13 July 2023
When community and professional learning collide
Maaike Vandeweghe shares details of our new person-centred approach to education
It was the great American philosopher and educationalist John Dewey who said: “If we teach today’s students as we taught yesterday’s, we rob them of tomorrow.”
In other words, education must keep evolving if it is to remain relevant and have the desired impact.
With this front of mind and our stated aim at St Christopher’s CARE to provide learning that’s relevant for both professionals and the community, my role and that of my colleague Mary Hodgson have changed. We are Co-Leads of CARE. I have responsibility for professional learning, while she takes the lead for community learning.
Working closely together over the last few months has been truly eye-opening for both of us, but I think for me in particular. It’s made me re-evaluate our whole approach. In the coming months I hope you’ll come to see a subtle but significant shift in emphasis.
If we are serious about providing more person-centred care to more people, then we must put those people at the centre of our education.
At each of the recent conferences we’ve hosted here at CARE, it’s always the first hand stories that stick and motivate people to change and that is the answer to how we should work in the future.
Historically, we’ve talked about people with lived experience. From now on, we’ll refer to these hugely important people as lived experience advocates who will influence what professionals learn and how they learn with us because there is so much power in the cutting edge ideas they can share. Storytelling and people’s experiences will be a crucial thread running through everything we do.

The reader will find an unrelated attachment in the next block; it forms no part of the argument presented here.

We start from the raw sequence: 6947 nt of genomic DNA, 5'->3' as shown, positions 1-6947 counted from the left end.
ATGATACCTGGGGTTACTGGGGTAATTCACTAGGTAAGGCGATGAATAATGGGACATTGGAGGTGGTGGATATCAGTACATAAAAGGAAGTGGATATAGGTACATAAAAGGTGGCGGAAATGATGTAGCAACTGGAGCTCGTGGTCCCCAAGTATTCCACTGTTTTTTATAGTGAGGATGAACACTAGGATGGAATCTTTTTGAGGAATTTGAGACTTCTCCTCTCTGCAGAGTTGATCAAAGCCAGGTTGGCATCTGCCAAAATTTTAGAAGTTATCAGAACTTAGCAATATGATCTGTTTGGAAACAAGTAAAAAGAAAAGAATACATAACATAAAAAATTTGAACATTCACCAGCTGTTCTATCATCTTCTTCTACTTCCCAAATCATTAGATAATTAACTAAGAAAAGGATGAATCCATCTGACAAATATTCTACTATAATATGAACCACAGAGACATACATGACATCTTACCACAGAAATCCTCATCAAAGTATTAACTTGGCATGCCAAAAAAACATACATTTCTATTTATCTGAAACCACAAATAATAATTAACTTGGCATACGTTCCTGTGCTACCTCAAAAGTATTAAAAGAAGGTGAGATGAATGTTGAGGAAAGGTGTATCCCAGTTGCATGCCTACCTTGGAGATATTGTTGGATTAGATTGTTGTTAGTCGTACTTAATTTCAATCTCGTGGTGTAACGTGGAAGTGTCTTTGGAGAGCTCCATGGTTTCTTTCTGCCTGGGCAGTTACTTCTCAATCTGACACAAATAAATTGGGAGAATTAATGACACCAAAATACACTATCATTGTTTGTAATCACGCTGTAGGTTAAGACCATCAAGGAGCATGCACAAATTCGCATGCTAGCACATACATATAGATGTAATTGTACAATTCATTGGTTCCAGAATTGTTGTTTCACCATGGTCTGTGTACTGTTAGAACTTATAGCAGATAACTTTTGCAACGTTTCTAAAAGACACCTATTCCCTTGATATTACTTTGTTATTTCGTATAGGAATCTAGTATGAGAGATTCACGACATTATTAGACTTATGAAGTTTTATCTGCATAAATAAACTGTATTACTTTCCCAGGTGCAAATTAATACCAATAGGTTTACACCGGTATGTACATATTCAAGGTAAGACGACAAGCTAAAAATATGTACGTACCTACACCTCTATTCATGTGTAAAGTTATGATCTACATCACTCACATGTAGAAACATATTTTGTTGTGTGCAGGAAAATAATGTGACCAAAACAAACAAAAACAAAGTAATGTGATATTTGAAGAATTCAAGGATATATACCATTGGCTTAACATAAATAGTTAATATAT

Mary and I have devoted a lot of time to thinking about this approach. This includes comparing it against the Four Cs of our pedagogical framework: Collaborative, Current, Challenging and Context Specific. Whichever way you look at it, putting lived experience advocates front and centre aligns perfectly. It’s clearly Collaborative. They provide the Context and the Challenge as well as ensuring it is Current.
We’re very keen to include you, our community of learners, both professional and community, to be a part of this process of change. So, look out for a festival of learning in the coming months as we run a season of events to model what future professional and community learning will look like and how they will influence each other.
To give you a flavour of what to expect, consider Advance Care Planning. It’s a hugely important issue for people to be enabled to write down their preferences and share the with their loved ones. But ACP is a very clinical, medical, impersonal term. So, we’re planning to run a conference that’ll focus on the issue but, crucially, be run by lived experience advocates. They will invite the professionals into their space, as it were, rather than the other more traditional way – shifting the power dynamic to influence positively the way we approach and talk about this critical issue. More information about the ACP conference be announced soon.
As hospices, we want to reach more people. To do that we’re going to have to be bold, be innovative and cutting edge. I think that colliding community and professional learning will play a key part if we are to succeed in this quest.
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